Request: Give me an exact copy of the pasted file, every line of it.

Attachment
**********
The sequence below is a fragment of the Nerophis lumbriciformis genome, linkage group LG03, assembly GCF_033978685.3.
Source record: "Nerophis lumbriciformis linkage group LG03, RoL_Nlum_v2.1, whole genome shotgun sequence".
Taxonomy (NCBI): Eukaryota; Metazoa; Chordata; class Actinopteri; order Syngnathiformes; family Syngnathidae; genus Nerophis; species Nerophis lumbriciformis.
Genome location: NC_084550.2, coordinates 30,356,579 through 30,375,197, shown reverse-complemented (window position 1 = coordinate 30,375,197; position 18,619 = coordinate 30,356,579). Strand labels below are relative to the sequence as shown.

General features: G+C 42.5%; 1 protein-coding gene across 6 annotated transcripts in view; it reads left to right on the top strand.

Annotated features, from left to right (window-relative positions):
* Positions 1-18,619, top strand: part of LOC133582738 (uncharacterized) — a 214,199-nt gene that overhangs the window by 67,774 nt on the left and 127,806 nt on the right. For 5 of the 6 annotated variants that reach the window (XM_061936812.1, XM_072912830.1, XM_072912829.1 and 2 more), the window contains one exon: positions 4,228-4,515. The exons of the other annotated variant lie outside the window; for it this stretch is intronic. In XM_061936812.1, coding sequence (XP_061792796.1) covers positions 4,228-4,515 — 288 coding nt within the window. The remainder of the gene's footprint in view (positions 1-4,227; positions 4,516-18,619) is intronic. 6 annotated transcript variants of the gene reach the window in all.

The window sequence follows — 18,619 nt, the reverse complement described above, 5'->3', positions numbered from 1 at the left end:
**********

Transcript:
The sequence below is a fragment of the Nerophis lumbriciformis genome, linkage group LG03, assembly GCF_033978685.3.
Source record: "Nerophis lumbriciformis linkage group LG03, RoL_Nlum_v2.1, whole genome shotgun sequence".
Taxonomy (NCBI): Eukaryota; Metazoa; Chordata; class Actinopteri; order Syngnathiformes; family Syngnathidae; genus Nerophis; species Nerophis lumbriciformis.
Genome location: NC_084550.2, coordinates 30,356,579 through 30,375,197, shown reverse-complemented (window position 1 = coordinate 30,375,197; position 18,619 = coordinate 30,356,579). Strand labels below are relative to the sequence as shown.

General features: G+C 42.5%; 1 protein-coding gene across 6 annotated transcripts in view; it reads left to right on the top strand.

Annotated features, from left to right (window-relative positions):
* Positions 1-18,619, top strand: part of LOC133582738 (uncharacterized) — a 214,199-nt gene that overhangs the window by 67,774 nt on the left and 127,806 nt on the right. For 5 of the 6 annotated variants that reach the window (XM_061936812.1, XM_072912830.1, XM_072912829.1 and 2 more), the window contains one exon: positions 4,228-4,515. The exons of the other annotated variant lie outside the window; for it this stretch is intronic. In XM_061936812.1, coding sequence (XP_061792796.1) covers positions 4,228-4,515 — 288 coding nt within the window. The remainder of the gene's footprint in view (positions 1-4,227; positions 4,516-18,619) is intronic. 6 annotated transcript variants of the gene reach the window in all.

The window sequence follows — 18,619 nt, the reverse complement described above, 5'->3', positions numbered from 1 at the left end: